Oh god, definitely. It’s a scary thing. But the culture is shifting; there’s a poet and rapper called Kojey Radical who recently released a video which involves a scene with him and a woman, then a scene with him and two women, and then a scene with him and two men, kissing and being affectionate – and Kojey Radical is a straight man. I think that’s incredibly helpful: representations of homosexuality across the board, whether the writers of the music are themselves gay, straight, or wherever in between. Just imagine if someone like Skepta or Giggs involved something like that in one of their videos? How amazing would that be?  

Oh god, yeah. I think established rappers like them are grown-up enough to at least consider a slightly wider interpretation of the lifestyles lived by young black men nowadays.  

It’s sad that no one wants to break from the mould of “I’ve got so many women” and boasting about their ‘rock ‘n’ roll’ hetero lifestyle or whatever.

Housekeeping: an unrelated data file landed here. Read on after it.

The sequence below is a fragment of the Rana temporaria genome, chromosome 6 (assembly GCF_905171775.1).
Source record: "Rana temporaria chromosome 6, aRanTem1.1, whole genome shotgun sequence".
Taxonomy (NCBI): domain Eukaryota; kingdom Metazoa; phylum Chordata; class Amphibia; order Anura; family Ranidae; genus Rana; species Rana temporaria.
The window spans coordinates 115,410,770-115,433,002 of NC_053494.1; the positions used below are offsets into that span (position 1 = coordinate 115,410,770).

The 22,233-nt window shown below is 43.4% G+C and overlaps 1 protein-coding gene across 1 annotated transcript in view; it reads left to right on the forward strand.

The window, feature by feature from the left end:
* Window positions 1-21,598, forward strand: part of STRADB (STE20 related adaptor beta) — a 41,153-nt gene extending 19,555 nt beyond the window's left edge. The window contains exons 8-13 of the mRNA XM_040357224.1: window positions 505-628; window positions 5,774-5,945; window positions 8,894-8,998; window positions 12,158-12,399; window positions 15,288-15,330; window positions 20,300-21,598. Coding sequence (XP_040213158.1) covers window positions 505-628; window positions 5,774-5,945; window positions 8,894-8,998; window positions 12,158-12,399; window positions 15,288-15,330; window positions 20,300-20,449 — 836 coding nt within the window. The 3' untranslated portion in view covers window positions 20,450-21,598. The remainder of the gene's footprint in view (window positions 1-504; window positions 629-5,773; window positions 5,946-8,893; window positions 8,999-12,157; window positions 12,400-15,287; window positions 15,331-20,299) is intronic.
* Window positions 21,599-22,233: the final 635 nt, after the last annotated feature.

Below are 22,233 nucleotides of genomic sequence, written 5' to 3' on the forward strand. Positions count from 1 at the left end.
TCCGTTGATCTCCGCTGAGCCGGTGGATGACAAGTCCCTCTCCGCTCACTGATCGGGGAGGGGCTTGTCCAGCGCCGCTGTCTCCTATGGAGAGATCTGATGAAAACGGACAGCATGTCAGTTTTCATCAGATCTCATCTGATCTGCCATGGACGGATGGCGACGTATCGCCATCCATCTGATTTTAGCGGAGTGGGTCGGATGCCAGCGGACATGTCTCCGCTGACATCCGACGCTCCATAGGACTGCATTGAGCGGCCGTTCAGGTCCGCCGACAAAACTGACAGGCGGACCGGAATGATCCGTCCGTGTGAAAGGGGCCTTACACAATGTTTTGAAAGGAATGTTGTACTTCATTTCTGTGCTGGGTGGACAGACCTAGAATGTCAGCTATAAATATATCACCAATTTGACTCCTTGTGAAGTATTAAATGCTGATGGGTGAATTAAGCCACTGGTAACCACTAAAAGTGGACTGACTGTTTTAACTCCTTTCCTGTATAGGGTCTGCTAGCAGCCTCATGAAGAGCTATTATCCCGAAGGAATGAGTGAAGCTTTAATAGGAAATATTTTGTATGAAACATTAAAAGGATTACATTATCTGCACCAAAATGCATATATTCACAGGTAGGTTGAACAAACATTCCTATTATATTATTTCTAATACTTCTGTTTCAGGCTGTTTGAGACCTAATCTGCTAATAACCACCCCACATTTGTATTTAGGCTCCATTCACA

Nobody wants to be the first one to do it.  

That’s what we need to get into people’s heads. Why would it hinder your professional image, at the level of fame that some of these MCs are at these days? It wouldn’t.  

So, what’s on the cards next for Roxxxan? What have we got to look forward to?  

I’ve been in the studio with Mikey J, who has produced for Delilah, Kano, and many more. We’ve been writing together for 18 months, and I’ve written so much music that’s so raw and honest, and actually very gay as well. I have one song in particular that is purely about being intimate with a woman, without being crude or explicit. The video that I’m going to shoot for it involves me and another woman performing a very sexual, sensual contemporary dance, but without ever touching. I’m not backing down. I’m living my life. People might be like “oh my god” but you know what? Fuck them.  

I couldn’t have put it better myself. Thanks Roxxxan.